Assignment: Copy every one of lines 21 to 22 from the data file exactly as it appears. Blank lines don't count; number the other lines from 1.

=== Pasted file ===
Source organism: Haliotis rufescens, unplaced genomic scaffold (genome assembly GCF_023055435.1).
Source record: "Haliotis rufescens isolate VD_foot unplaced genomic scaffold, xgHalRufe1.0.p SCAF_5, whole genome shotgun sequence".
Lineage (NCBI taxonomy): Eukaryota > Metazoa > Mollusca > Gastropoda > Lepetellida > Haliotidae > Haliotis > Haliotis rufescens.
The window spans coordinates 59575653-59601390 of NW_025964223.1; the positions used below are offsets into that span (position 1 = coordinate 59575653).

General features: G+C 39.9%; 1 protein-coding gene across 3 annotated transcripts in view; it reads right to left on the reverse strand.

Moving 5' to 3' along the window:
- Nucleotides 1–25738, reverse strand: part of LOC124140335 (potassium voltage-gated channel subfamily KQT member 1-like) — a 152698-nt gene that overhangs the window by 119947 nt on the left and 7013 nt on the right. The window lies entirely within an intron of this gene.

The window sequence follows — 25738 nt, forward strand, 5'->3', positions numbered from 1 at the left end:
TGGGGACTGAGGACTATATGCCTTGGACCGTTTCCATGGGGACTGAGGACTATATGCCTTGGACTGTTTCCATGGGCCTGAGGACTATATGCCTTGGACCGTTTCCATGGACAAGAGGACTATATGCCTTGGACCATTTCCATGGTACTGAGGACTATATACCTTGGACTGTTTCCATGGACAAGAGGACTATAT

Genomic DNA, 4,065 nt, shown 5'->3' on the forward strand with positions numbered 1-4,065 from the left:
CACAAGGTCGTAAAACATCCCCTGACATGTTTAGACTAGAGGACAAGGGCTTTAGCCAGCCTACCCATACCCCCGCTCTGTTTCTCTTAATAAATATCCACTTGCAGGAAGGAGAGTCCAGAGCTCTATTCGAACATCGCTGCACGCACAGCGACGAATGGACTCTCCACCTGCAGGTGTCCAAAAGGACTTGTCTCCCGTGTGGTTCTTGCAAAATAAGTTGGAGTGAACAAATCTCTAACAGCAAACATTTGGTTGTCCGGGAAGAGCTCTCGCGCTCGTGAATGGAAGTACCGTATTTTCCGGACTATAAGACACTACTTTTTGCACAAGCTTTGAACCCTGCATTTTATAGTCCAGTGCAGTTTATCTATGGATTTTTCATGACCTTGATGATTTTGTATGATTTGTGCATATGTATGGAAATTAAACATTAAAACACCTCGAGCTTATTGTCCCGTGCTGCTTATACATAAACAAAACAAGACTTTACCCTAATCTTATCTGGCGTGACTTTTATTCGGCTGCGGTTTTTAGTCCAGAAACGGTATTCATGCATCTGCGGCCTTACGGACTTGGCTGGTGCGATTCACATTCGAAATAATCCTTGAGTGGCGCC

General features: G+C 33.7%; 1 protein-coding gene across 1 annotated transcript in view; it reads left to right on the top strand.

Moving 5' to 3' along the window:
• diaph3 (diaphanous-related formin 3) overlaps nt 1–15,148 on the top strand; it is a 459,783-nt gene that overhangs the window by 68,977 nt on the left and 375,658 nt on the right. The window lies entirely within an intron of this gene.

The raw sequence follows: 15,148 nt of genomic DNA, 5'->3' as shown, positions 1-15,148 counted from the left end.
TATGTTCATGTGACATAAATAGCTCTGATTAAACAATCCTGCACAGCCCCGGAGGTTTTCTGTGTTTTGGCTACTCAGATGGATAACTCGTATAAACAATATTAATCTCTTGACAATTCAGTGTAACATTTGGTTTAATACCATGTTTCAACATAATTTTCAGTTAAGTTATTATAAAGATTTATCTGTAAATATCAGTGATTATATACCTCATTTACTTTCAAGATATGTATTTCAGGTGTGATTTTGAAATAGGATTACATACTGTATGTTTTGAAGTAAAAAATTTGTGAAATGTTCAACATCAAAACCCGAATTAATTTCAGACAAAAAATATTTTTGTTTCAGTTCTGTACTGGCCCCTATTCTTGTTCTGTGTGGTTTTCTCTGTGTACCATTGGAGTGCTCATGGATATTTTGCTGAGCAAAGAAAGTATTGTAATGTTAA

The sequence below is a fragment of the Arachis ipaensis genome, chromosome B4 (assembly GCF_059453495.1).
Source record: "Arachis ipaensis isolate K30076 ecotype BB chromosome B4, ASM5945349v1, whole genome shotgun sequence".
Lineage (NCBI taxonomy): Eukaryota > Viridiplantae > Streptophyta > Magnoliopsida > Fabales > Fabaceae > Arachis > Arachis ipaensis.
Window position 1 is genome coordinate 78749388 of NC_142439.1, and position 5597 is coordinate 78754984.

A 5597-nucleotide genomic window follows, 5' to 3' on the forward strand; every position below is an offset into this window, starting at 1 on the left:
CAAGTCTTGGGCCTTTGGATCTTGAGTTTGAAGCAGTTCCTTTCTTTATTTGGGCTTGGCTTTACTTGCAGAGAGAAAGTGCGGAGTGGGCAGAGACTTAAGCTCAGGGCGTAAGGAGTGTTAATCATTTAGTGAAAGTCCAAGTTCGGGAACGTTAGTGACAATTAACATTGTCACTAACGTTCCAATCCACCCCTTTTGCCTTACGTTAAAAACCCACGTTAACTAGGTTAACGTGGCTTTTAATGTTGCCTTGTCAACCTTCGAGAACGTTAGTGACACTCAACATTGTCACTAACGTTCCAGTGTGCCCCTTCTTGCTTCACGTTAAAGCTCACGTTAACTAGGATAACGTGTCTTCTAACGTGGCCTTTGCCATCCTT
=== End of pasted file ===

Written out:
A 5597-nucleotide genomic window follows, 5' to 3' on the forward strand; every position below is an offset into this window, starting at 1 on the left:
CAAGTCTTGGGCCTTTGGATCTTGAGTTTGAAGCAGTTCCTTTCTTTATTTGGGCTTGGCTTTACTTGCAGAGAGAAAGTGCGGAGTGGGCAGAGACTTAAGCTCAGGGCGTAAGGAGTGTTAATCATTTAGTGAAAGTCCAAGTTCGGGAACGTTAGTGACAATTAACATTGTCACTAACGTTCCAATCCACCCCTTTTGCCTTACGTTAAAAACCCACGTTAACTAGGTTAACGTGGCTTTTAATGTTGCCTTGTCAACCTTCGAGAACGTTAGTGACACTCAACATTGTCACTAACGTTCCAGTGTGCCCCTTCTTGCTTCACGTTAAAGCTCACGTTAACTAGGATAACGTGTCTTCTAACGTGGCCTTTGCCATCCTT